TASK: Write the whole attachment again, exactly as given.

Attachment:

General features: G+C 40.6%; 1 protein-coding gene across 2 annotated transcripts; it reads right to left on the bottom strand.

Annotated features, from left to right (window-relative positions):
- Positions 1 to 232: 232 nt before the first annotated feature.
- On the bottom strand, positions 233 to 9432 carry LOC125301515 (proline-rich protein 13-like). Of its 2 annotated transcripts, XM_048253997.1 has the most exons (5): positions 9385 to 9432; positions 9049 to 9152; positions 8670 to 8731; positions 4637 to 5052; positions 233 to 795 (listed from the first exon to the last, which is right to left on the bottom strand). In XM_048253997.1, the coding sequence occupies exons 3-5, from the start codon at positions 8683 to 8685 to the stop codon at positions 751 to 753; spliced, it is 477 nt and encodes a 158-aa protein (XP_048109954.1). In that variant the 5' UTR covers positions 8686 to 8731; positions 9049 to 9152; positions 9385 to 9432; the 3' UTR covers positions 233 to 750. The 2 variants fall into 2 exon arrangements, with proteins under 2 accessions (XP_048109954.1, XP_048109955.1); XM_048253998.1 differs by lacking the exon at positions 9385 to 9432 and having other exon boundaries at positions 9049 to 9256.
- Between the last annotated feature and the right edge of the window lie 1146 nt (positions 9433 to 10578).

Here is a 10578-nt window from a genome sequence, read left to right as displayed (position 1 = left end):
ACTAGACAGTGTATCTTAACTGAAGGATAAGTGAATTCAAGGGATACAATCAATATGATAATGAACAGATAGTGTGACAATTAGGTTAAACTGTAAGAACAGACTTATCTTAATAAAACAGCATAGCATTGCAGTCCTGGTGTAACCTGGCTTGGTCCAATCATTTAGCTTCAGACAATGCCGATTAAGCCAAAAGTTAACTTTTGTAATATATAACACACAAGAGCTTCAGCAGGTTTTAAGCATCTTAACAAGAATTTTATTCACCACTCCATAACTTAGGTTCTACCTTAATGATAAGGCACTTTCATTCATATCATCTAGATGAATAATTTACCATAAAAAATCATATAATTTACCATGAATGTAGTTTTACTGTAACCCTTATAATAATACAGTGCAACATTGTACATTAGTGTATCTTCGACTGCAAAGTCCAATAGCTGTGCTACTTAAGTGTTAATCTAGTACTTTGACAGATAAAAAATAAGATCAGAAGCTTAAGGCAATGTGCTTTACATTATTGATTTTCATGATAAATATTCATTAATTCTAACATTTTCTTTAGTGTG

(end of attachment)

General features: G+C 40.6%; 1 protein-coding gene across 2 annotated transcripts; it reads right to left on the bottom strand.

Annotated features, from left to right (window-relative positions):
- Positions 1 to 232: 232 nt before the first annotated feature.
- On the bottom strand, positions 233 to 9432 carry LOC125301515 (proline-rich protein 13-like). Of its 2 annotated transcripts, XM_048253997.1 has the most exons (5): positions 9385 to 9432; positions 9049 to 9152; positions 8670 to 8731; positions 4637 to 5052; positions 233 to 795 (listed from the first exon to the last, which is right to left on the bottom strand). In XM_048253997.1, the coding sequence occupies exons 3-5, from the start codon at positions 8683 to 8685 to the stop codon at positions 751 to 753; spliced, it is 477 nt and encodes a 158-aa protein (XP_048109954.1). In that variant the 5' UTR covers positions 8686 to 8731; positions 9049 to 9152; positions 9385 to 9432; the 3' UTR covers positions 233 to 750. The 2 variants fall into 2 exon arrangements, with proteins under 2 accessions (XP_048109954.1, XP_048109955.1); XM_048253998.1 differs by lacking the exon at positions 9385 to 9432 and having other exon boundaries at positions 9049 to 9256.
- Between the last annotated feature and the right edge of the window lie 1146 nt (positions 9433 to 10578).

Here is a 10578-nt window from a genome sequence, read left to right as displayed (position 1 = left end):
ACTAGACAGTGTATCTTAACTGAAGGATAAGTGAATTCAAGGGATACAATCAATATGATAATGAACAGATAGTGTGACAATTAGGTTAAACTGTAAGAACAGACTTATCTTAATAAAACAGCATAGCATTGCAGTCCTGGTGTAACCTGGCTTGGTCCAATCATTTAGCTTCAGACAATGCCGATTAAGCCAAAAGTTAACTTTTGTAATATATAACACACAAGAGCTTCAGCAGGTTTTAAGCATCTTAACAAGAATTTTATTCACCACTCCATAACTTAGGTTCTACCTTAATGATAAGGCACTTTCATTCATATCATCTAGATGAATAATTTACCATAAAAAATCATATAATTTACCATGAATGTAGTTTTACTGTAACCCTTATAATAATACAGTGCAACATTGTACATTAGTGTATCTTCGACTGCAAAGTCCAATAGCTGTGCTACTTAAGTGTTAATCTAGTACTTTGACAGATAAAAAATAAGATCAGAAGCTTAAGGCAATGTGCTTTACATTATTGATTTTCATGATAAATATTCATTAATTCTAACATTTTCTTTAGTGTG